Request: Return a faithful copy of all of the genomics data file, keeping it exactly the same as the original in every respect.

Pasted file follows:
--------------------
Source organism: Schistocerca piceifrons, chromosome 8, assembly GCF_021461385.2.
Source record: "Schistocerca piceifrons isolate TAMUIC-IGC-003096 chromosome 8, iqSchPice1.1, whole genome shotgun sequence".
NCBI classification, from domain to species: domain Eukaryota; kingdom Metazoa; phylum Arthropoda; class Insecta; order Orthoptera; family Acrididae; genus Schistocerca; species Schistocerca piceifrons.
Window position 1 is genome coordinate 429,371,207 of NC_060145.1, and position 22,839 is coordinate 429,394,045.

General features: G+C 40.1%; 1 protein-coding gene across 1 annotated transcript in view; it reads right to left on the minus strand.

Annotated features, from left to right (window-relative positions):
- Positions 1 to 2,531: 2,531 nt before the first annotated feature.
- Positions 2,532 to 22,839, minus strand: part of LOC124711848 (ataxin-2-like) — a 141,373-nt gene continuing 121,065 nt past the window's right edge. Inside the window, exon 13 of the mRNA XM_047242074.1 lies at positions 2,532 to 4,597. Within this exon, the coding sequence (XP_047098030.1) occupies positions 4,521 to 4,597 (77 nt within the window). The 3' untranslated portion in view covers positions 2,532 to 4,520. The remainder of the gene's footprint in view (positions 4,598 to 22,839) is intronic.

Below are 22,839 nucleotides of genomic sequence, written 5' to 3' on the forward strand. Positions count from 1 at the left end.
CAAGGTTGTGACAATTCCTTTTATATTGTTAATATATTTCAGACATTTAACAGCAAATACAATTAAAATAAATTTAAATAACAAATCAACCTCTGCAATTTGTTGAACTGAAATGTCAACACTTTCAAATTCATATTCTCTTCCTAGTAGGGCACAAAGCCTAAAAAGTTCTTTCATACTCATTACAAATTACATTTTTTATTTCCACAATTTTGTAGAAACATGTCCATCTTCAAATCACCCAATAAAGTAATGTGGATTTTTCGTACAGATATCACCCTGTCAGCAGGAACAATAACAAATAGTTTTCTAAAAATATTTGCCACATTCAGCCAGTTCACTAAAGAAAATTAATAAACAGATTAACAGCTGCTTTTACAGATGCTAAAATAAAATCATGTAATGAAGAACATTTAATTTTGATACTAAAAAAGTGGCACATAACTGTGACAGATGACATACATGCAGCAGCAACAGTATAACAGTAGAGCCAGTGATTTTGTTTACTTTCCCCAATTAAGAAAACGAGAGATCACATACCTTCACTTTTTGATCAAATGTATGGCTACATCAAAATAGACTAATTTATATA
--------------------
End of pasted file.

Source organism: Schistocerca piceifrons, chromosome 8, assembly GCF_021461385.2.
Source record: "Schistocerca piceifrons isolate TAMUIC-IGC-003096 chromosome 8, iqSchPice1.1, whole genome shotgun sequence".
NCBI classification, from domain to species: domain Eukaryota; kingdom Metazoa; phylum Arthropoda; class Insecta; order Orthoptera; family Acrididae; genus Schistocerca; species Schistocerca piceifrons.
Window position 1 is genome coordinate 429,371,207 of NC_060145.1, and position 22,839 is coordinate 429,394,045.

General features: G+C 40.1%; 1 protein-coding gene across 1 annotated transcript in view; it reads right to left on the minus strand.

Annotated features, from left to right (window-relative positions):
- Positions 1 to 2,531: 2,531 nt before the first annotated feature.
- Positions 2,532 to 22,839, minus strand: part of LOC124711848 (ataxin-2-like) — a 141,373-nt gene continuing 121,065 nt past the window's right edge. Inside the window, exon 13 of the mRNA XM_047242074.1 lies at positions 2,532 to 4,597. Within this exon, the coding sequence (XP_047098030.1) occupies positions 4,521 to 4,597 (77 nt within the window). The 3' untranslated portion in view covers positions 2,532 to 4,520. The remainder of the gene's footprint in view (positions 4,598 to 22,839) is intronic.

Below are 22,839 nucleotides of genomic sequence, written 5' to 3' on the forward strand. Positions count from 1 at the left end.
CAAGGTTGTGACAATTCCTTTTATATTGTTAATATATTTCAGACATTTAACAGCAAATACAATTAAAATAAATTTAAATAACAAATCAACCTCTGCAATTTGTTGAACTGAAATGTCAACACTTTCAAATTCATATTCTCTTCCTAGTAGGGCACAAAGCCTAAAAAGTTCTTTCATACTCATTACAAATTACATTTTTTATTTCCACAATTTTGTAGAAACATGTCCATCTTCAAATCACCCAATAAAGTAATGTGGATTTTTCGTACAGATATCACCCTGTCAGCAGGAACAATAACAAATAGTTTTCTAAAAATATTTGCCACATTCAGCCAGTTCACTAAAGAAAATTAATAAACAGATTAACAGCTGCTTTTACAGATGCTAAAATAAAATCATGTAATGAAGAACATTTAATTTTGATACTAAAAAAGTGGCACATAACTGTGACAGATGACATACATGCAGCAGCAACAGTATAACAGTAGAGCCAGTGATTTTGTTTACTTTCCCCAATTAAGAAAACGAGAGATCACATACCTTCACTTTTTGATCAAATGTATGGCTACATCAAAATAGACTAATTTATATA